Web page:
Looking at the stills of the ferris wheel, I saw the resolution of the mk3 similar to what a mk2 would look like with a VAF5d2.
Si I think its what canon did to reduce color aliasing and moire, they placed an agressive OLPF.
[/quote]

Surely not, an OLPF that strong would be unacceptable for stills. I suspect - but certainly can't prove - that they're doing something like 3x3 binning now instead of the old 3x1 binning + skip two lines. That would jive with the reduced aliasing and better low light performance we're seeing as well as the minor differences in resolution. The sensor also looks to be scanning faster which explains the reduced rolling shutter (they didn't double the number of output channels for no reason). All in all these look like simple, common sense improvements, nothing revolutionary but still good to have
[/quote]

Nice analysis. What trick would you say the GH2 has up her sleeve to get the video resolution it does from a 18MP native chip? What is the next step up from 3x3 binning? My guess is that the GH2's processor is reading out a 4MP or even 8MP 4K image from the sensor and downscaling intelligently to 2MP on the image processor itself. I cannot think of any other way it would be better than so many cameras that do binning on the sensor like the NEX 7, 5D Mark III, Nikon D800, etc.
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[quote author=Andrew Reid - EOSHD link=topic=372.msg2344#msg2344 date=1331206890]
Nice analysis. What trick would you say the GH2 has up her sleeve to get the video resolution it does from a 18MP native chip? What is the next step up from 3x3 binning? My guess is that the GH2's processor is reading out a 4MP or even 8MP 4K image from the sensor and downscaling intelligently to 2MP on the image processor itself. I cannot think of any other way it would be better than so many cameras that do binning on the sensor like the NEX 7, 5D Mark III, Nikon D800, etc.
[/quote]
I have no idea what the GH2 does, but perhaps you could get an idea by looking at how it renders a zone plate.  Different downscaling methods tend to produce different "signatures", ala [url=http://www.cambridgeincolour.com/tutorials/image-resize-for-web.htm]http://www.cambridgeincolour.com/tutorials/image-resize-for-web.htm[/url] and a few other million references.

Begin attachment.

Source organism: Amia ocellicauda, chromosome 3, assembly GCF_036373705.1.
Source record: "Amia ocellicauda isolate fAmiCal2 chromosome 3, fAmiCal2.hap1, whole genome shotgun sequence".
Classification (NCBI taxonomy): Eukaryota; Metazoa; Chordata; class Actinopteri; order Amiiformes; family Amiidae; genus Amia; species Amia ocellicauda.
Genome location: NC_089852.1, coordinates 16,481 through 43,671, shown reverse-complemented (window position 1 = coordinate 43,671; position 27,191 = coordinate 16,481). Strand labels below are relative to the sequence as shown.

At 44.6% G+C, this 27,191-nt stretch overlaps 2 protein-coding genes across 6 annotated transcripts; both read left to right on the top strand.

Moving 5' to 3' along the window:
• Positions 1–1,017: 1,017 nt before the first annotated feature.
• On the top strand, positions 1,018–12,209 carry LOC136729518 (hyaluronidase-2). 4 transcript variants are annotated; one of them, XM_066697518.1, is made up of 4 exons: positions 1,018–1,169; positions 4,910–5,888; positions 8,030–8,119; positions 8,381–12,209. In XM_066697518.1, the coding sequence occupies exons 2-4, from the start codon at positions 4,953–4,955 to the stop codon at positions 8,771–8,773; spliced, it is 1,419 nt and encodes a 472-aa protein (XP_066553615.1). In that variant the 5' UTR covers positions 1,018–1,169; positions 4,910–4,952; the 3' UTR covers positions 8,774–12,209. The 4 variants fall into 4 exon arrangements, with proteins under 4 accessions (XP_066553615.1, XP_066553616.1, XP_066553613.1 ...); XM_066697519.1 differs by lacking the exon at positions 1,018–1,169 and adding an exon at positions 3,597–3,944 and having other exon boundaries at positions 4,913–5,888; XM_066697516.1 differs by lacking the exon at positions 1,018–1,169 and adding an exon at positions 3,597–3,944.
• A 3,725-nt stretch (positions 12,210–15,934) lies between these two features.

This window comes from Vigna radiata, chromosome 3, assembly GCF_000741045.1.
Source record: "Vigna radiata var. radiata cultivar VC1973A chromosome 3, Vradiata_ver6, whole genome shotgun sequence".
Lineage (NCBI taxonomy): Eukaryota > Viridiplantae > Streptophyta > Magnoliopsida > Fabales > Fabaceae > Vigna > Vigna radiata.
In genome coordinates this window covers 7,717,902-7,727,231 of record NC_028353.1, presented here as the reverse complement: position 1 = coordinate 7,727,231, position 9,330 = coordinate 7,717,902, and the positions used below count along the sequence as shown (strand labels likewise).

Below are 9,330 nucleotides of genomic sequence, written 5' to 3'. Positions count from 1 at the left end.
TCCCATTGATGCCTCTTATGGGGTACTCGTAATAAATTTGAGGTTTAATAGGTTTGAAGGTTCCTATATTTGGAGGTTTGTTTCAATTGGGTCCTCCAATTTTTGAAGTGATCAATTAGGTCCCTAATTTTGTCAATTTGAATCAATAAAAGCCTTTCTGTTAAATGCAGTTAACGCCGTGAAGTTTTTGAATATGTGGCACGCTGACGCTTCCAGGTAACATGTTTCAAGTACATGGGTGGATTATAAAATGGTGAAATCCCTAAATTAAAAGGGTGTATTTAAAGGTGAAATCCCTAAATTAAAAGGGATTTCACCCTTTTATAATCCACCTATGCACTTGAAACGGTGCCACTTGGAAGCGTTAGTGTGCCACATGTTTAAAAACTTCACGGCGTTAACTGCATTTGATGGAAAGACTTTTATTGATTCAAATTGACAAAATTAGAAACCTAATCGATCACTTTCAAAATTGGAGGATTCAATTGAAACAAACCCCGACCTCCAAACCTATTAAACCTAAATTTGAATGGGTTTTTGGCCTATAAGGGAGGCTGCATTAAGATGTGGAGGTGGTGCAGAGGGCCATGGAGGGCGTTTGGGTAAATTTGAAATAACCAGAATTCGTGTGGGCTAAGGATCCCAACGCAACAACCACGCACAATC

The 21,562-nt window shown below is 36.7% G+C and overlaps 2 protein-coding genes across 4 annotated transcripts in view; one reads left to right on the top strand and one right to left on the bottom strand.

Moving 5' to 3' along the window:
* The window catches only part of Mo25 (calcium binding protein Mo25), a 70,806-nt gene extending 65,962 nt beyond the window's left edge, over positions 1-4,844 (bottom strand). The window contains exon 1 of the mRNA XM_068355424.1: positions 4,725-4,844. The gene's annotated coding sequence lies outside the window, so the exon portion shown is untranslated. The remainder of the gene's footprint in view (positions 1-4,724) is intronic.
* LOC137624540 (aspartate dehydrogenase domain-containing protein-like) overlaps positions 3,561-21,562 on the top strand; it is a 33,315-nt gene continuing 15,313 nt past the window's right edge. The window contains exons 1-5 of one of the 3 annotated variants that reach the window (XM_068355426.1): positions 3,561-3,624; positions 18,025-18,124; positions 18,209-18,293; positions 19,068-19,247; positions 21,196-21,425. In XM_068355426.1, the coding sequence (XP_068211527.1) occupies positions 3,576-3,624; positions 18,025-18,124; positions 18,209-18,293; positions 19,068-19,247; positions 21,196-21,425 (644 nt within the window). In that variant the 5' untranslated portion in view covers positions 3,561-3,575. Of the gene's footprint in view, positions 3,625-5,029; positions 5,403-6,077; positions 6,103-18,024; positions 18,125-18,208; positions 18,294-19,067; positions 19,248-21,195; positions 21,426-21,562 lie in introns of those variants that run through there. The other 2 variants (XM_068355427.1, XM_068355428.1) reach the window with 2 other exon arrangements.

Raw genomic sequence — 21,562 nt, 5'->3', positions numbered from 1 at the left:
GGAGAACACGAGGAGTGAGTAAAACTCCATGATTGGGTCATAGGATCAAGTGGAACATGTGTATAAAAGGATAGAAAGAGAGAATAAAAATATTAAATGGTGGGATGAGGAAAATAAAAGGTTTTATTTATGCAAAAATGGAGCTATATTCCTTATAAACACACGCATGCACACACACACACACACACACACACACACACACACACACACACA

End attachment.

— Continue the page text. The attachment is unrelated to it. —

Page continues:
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[quote author=Andrew Reid - EOSHD link=topic=372.msg2344#msg2344 date=1331206890]
What trick would you say the GH2 has up her sleeve to get the video resolution it does from a 18MP native chip? What is the next step up from 3x3 binning? My guess is that the GH2's processor is reading out a 4MP or even 8MP 4K image from the sensor and downscaling intelligently to 2MP on the image processor itself. I cannot think of any other way it would be better than so many cameras that do binning on the sensor like the NEX 7, 5D Mark III, Nikon D800, etc.[/quote]
If the GH2 could read out 8 MP -- in effect, QuadHD (3,840 x 2,160) -- and then downscale on the fly to 1080p, wouldn't it be able to skip the downscale and output QuadHD directly? The JVC HMQ10 can do 4K2K at 60p at a data rate of 144 Mbps, well within the rate the Driftwood hack proved possible. That 144 Mbps comprises four 36-Mbps streams, which is roughly the midpoint of Panasonic's AVC-Ultra LongG range (25-50 Mbps) for 10-bit 4:2:2. Multiply that by 4 to get QuadHD and you get 100-200 Mbps. So, if properly encoded, 144 Mbps should theoretically be enough to handle 3,840 x 1,920 at 10 bits and 4:2:2.
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[quote author=Andrew Reid - EOSHD link=topic=372.msg2344#msg2344 date=1331206890]
[quote author=RichST link=topic=372.msg2340#msg2340 date=1331187156]
[quote author=ted ramasola link=topic=372.msg2336#msg2336 date=1331165338]